How do you put portion control into action?
Be sure to read nutrition labels so you’re aware of what portion sizes look like for the foods you eat, and invest in some food-storage containers so you can pre-portion foods and stick to those servings.
Split restaurant meals, which tend to be much more food than you need to be satisfied, or go into a meal knowing that you’ll reserve half to take home for lunch the next day.
Make a point of eating slowly and stopping when you feel satisfied, rather than scarfing down a full plate of food before you can think about how full you are. Try these tips that’ll help you practice portion control and lose weight.
Shift your macros
Eating a balanced diet ensures that you get all the nutrients you need to feel full and satisfied, so that keeping portion sizes under control becomes much easier.
The Institute of Medicine recommends that adults consume 45-65 percent of their calories from carbohydrates, 20-35 percent from fat, and 10-35 percent from protein. As you age, we recommend focusing on boosting protein towards the higher end of that range, and keeping carbohydrates and fat at the lower end. Shifting your macronutrients towards more protein and fiber and less carbohydrates and fat can help you control calories and stay lean.
To achieve a better macronutrient ratio, don’t worry about counting macros with fancy apps. All you need to do is break down your meals like this: center your meals around non-starchy vegetables such as broccoli, cauliflower, lettuce, kale, peppers, zucchini, mushrooms and green beans. Fill at least half of your plate with these lower calorie, high-fiber foods to satisfy hunger and pack in the nutrition.
Make a quarter of your plate whole grains or starchy vegetables such as squash, corn or sweet potatoes, and a quarter lean protein. Serve with two teaspoons of healthy fats, and stick to fruit for dessert. This ensures that you get an appropriate balance of protein, carbs, and fat from nutrient-rich, filling foods. And make sure you keep an eye out for these six subtle signs you’re eating too many carbs.
Fiber is your friend
Getting enough fiber is key to aging well and staying slim. Fiber not only helps keep you full so you can keep your portions in check, but it also helps lower cholesterol levels and keeps digestive system healthy. A 2012 study in the Journal of Nutrition found that increasing fiber intake by eating more whole grains can reduce your total and bad, LDL cholesterol levels, lower your risk for type 2 diabetes and heart disease, and help control your weight. That’s significant considering that according to the Center for Disease Control and Prevention says that heart disease is the leading cause of death for women in the United States, meaning the best diets for women are packed with fiber. Fiber can be found in whole grains like barley, brown rice, quinoa, oats, bulgur, millet, buckwheat, oat and wheat bran, and more. Fruits and vegetables are also great sources of fiber, as are many plant-based protein sources like beans and lentils. And here are 30 ways to get more fiber in your diet without even trying.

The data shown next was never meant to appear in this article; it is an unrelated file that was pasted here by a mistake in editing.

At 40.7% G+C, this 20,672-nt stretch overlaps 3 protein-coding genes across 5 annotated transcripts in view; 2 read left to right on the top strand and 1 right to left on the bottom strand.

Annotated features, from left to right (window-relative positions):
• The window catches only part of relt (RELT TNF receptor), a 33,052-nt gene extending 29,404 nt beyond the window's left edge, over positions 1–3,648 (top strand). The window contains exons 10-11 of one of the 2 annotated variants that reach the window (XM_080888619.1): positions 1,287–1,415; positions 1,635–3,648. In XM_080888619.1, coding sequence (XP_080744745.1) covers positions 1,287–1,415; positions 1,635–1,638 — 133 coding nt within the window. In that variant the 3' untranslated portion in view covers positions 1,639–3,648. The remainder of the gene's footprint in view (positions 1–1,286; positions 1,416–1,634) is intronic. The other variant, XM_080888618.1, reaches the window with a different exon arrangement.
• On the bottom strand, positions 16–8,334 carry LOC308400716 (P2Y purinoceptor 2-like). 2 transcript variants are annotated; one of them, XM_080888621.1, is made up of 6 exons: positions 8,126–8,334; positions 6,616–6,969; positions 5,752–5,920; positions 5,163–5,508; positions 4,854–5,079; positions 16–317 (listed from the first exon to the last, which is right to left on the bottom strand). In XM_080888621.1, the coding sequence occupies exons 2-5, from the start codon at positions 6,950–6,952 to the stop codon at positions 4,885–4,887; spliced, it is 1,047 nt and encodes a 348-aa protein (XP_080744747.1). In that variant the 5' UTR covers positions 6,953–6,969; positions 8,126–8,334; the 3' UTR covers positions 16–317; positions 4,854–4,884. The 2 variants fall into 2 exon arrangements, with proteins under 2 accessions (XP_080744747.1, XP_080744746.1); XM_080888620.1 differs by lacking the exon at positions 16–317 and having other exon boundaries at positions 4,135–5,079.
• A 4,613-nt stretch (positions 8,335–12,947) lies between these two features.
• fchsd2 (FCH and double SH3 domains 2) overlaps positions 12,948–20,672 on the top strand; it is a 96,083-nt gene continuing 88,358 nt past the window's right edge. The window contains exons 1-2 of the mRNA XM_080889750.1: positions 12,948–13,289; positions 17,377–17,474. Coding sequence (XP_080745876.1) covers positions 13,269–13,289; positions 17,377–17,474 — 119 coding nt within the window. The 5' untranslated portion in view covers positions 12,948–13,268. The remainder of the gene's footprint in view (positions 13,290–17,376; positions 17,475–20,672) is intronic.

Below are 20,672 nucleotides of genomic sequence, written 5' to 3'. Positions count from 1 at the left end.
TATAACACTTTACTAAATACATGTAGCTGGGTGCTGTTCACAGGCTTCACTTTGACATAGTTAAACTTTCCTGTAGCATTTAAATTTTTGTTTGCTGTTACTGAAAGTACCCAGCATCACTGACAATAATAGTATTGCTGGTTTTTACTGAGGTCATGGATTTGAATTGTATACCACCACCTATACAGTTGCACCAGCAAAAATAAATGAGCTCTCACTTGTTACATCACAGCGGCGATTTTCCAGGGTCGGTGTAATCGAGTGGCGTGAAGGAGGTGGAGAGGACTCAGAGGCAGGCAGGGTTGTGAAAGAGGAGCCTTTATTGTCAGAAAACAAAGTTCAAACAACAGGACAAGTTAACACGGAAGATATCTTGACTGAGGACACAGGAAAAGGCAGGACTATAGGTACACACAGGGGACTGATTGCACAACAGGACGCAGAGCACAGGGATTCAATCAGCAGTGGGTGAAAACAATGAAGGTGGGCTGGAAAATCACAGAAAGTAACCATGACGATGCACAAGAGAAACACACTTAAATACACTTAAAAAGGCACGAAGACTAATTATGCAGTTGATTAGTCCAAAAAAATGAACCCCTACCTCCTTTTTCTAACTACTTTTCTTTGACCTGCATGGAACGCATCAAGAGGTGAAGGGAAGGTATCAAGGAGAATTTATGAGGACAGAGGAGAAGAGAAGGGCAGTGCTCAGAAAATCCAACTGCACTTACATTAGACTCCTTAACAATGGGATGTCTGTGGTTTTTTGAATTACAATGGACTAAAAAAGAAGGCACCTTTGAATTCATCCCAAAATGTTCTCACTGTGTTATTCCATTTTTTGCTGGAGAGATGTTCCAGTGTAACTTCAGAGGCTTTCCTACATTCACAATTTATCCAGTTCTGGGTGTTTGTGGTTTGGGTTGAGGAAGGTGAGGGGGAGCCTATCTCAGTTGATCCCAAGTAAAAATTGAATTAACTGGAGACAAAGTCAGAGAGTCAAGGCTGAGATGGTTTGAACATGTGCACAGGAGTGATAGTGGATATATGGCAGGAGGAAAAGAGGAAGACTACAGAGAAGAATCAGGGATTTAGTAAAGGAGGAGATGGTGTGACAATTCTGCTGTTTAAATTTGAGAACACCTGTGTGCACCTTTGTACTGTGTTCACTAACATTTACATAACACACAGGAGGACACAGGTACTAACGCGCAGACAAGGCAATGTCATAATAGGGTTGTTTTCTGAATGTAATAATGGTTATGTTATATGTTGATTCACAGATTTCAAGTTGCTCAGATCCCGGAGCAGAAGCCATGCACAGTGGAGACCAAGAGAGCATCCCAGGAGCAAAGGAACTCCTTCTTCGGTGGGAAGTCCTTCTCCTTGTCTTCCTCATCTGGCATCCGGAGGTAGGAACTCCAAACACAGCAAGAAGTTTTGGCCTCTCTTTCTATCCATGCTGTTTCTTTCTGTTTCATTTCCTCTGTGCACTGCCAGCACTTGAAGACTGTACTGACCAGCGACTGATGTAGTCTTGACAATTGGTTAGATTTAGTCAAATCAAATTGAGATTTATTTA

Switch out the fast-burning carbs
Keeping insulin levels under control is key to preventing weight gain, especially around the belly. From a health standpoint, preventing insulin surges may help prevent type 2 diabetes and some types of cancer.
If you want a slimmer waistline, your best diet plan includes getting rid of any fast-burning carbohydrates such as sugar, white bread, rice noodles and potatoes. Check out this list of seven carbs to avoid. Switch carbs like these out for slower-burning alternatives like berries, 100 percent whole-grain bread, whole-grain pasta, or pasta made from beans, lentils, or sweet potatoes. These slow carbs will provide you with slow, sustained energy and help fight sugar cravings. They’ll also help to keep insulin levels low so you can stay healthy and trim through your 40s and beyond. And familiarize yourself with these superfoods that all women should add to their diet.
- Healthcare: "Saturated Fatty Acids and Cardiovascular Disease: Replacements for Saturated Fat to Reduce Cardiovascular Risk"
- American Journal of Clinical Nutrition: "Dietary omega-3 fatty acid supplementation increases the rate of muscle protein synthesis in older adults: a randomized controlled trial"
- The Journal of Nutrition: "Dietary protein intake is associated with lean mass change in older, community-dwelling adults: the Health, Aging, and Body Composition (Health ABC) Study"
- European Journal of Clinical Nutrition: "Effect of a dairy and calcium rich diet on weight loss and appetite during energy restriction in overweight and obese adults: a randomized trial"
- The National Institutes of Health: "Vitamin D"
- The National Institutes of Health: "Calcium"
- International Journal of Obesity: "Increased visceral fat and decreased energy expenditure during the menopausal transition"
- Institute of Medicine: "Dietary Reference Intakes (DRIs): Acceptable Macronutrient Distribution Ranges"
- Center for Disease Control and Prevention: "Women and Heart Disease"